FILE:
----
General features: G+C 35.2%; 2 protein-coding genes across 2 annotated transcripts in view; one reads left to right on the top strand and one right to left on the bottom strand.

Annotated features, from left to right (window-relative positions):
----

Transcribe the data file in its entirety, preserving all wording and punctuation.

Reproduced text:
General features: G+C 35.2%; 2 protein-coding genes across 2 annotated transcripts in view; one reads left to right on the top strand and one right to left on the bottom strand.

Annotated features, from left to right (window-relative positions):